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United States ex rel. Wall v. Vista Hospice Care, Inc.

United States District Court, N.D. Texas, Dallas Division

November 14, 2017




         Before the Court is a Motion for Reconsideration of Order Granting Motion for Summary Judgment [ECF #420], filed by Relator Misty Wall. For the reasons stated, the Motion is DENIED.


         This is a qui tam case brought by Relator against Defendants Vista Hospice Care, Inc. and VistaCare, Inc., on behalf of the United States for alleged violations of the False Claims Act (“FCA”), 31 U.S.C. §3729, et seq., in connection with Medicare Hospice Benefit (“MHB”) reimbursement claims submitted by Defendants between 2003 and 2012. Relator alleges that Defendants violated the FCA by: (1) causing patients who were not eligible for the MHB to be certified as eligible and then submitting reimbursement claims for ineligible patients; (2) falsely certifying compliance with the Anti-Kickback Statute, 42 U.S.C. §1320a-7b(b)(1-2); and (3) terminating Relator's employment in retaliation for her complaints that Defendants were committing Medicare fraud. On May 6, 2016, the Court held a hearing on several motions, including Defendants' motion for summary judgment. For the reasons stated on the record at the May 6, 2016 hearing, as well as the reasons set forth in a Memorandum Opinion and Order dated June 20, 2016, see United States ex rel. Wall v. Vista Hospice Care, Inc., 2016 WL 3449833 (N.D. Tex. Jun. 20, 2016), the Court granted Defendants' summary judgment motion as to all of Relator's claims and causes of action, except her claim for retaliation.

         After Relator advised the Court that she desired to appeal the summary judgment order, the Court directed the parties to attend mediation. On September 1, 2016, Relator and Defendants mediated their dispute and settled Relator's retaliation claim, subject to certain conditions, including that the Court agree to stay the litigation for six months. The parties subsequently filed a Stipulation of Dismissal, dismissing with prejudice Relator's retaliation claim, and the Court entered an Order staying the case through February 28, 2017.

         On March 1, 2017, Relator filed her Motion for Reconsideration on the ground that she has discovered new evidence that is relevant to her claim that Defendants violated the FCA by submitting MHB reimbursement claims for ineligible patients. Specifically, Relator asserts that, on or about November 15, 2016, her counsel discovered a September 20, 2016 press release issued by the Office of Inspector General for the Department of Health and Human Services (“OIG”), describing a $3 million penalty levied against Kindred Health Care, Inc. (“Kindred”), the parent and successor of the Defendant entities in this case.[2] The press release, entitled “HHS's Office of Inspector General Levies Largest Penalty under a Corporate Integrity Agreement against Nation's Biggest Provider of Post-Acute Care, ” states in its entirety:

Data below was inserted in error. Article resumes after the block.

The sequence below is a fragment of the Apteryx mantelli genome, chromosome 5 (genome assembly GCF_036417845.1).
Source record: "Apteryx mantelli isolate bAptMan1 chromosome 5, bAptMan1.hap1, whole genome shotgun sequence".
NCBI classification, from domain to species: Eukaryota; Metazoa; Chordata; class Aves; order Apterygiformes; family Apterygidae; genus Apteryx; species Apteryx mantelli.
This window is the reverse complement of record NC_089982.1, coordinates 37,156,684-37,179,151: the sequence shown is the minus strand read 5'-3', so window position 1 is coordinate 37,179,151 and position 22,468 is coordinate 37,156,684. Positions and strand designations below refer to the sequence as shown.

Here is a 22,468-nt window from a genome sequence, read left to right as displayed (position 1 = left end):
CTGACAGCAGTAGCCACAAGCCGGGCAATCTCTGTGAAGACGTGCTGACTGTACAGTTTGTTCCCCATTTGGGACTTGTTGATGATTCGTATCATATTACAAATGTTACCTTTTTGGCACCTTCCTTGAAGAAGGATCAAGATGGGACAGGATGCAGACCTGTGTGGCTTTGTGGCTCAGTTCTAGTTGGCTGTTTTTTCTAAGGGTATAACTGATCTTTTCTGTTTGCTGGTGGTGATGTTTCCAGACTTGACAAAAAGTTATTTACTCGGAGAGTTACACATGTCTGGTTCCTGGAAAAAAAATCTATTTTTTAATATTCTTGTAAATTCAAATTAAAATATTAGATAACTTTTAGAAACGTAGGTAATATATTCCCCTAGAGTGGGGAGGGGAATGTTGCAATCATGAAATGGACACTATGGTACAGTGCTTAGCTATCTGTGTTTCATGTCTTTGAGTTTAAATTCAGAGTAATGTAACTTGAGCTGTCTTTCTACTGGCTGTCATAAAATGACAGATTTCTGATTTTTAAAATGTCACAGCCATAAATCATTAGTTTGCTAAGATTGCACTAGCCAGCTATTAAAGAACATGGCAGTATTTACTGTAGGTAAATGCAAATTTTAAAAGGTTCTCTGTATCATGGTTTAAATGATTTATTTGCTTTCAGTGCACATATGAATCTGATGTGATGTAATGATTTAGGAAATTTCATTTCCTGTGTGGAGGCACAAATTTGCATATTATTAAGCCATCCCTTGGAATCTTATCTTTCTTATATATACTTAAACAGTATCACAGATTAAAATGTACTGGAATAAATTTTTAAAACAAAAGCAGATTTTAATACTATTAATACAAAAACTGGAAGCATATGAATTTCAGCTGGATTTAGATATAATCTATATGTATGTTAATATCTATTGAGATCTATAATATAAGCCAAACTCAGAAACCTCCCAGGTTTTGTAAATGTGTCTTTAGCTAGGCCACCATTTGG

Kindred Health Care, Inc., the nation's largest provider of post-acute care, including hospice and home health services, has paid a penalty of more than $3 million for failing to comply with a corporate integrity agreement (CIA) with the Federal Government, Department of Health and Human Services' Inspector General Daniel R. Levinson announced today.
It is the largest penalty for violations of a CIA to date, the Office of Inspector General (OIG) said.
The record penalty resulted from Kindred's failure to correct improper billing practices in the fourth year of the five-year agreement. OIG made several unannounced site visits to Kindred facilities and found ongoing violations.
“This penalty should send a signal to providers that failure to implement these requirements will have serious consequences, ” Mr. Levinson said. “We will continue to closely monitor Kindred's compliance with the CIA.”
OIG negotiates CIAs with Medicare providers who have settled allegations of violating the False Claims Act. Providers agree to a number of corrective actions, including outside scrutiny of billing practices. In exchange, OIG agrees not to seek to exclude providers from participating in Medicare, Medicaid, or other Federal health care programs. CIAs typically last five years.
In this case, CIA-required audits performed by Kindred's internal auditors in 2013, 2014, and 2015 found that the company and its predecessors had failed to implement policies and procedures required by the CIA and that poor claims submission practices had led to significant error rates and overpayments by Medicare.
Kindred was billing Medicare for hospice care for patients who were ineligible for hospice services or who were not eligible for the highest level and most highly paid category of service, OIG said.
The Medicare hospice benefits covers services for beneficiaries with terminal illnesses who have life expectancies of six months or less. When patients elect hospice, they agree to strop receiving curative treatment and in its place receive palliative care. Benefits are largely for pain relief, respite care and grief and loss counseling for the patient and the ...

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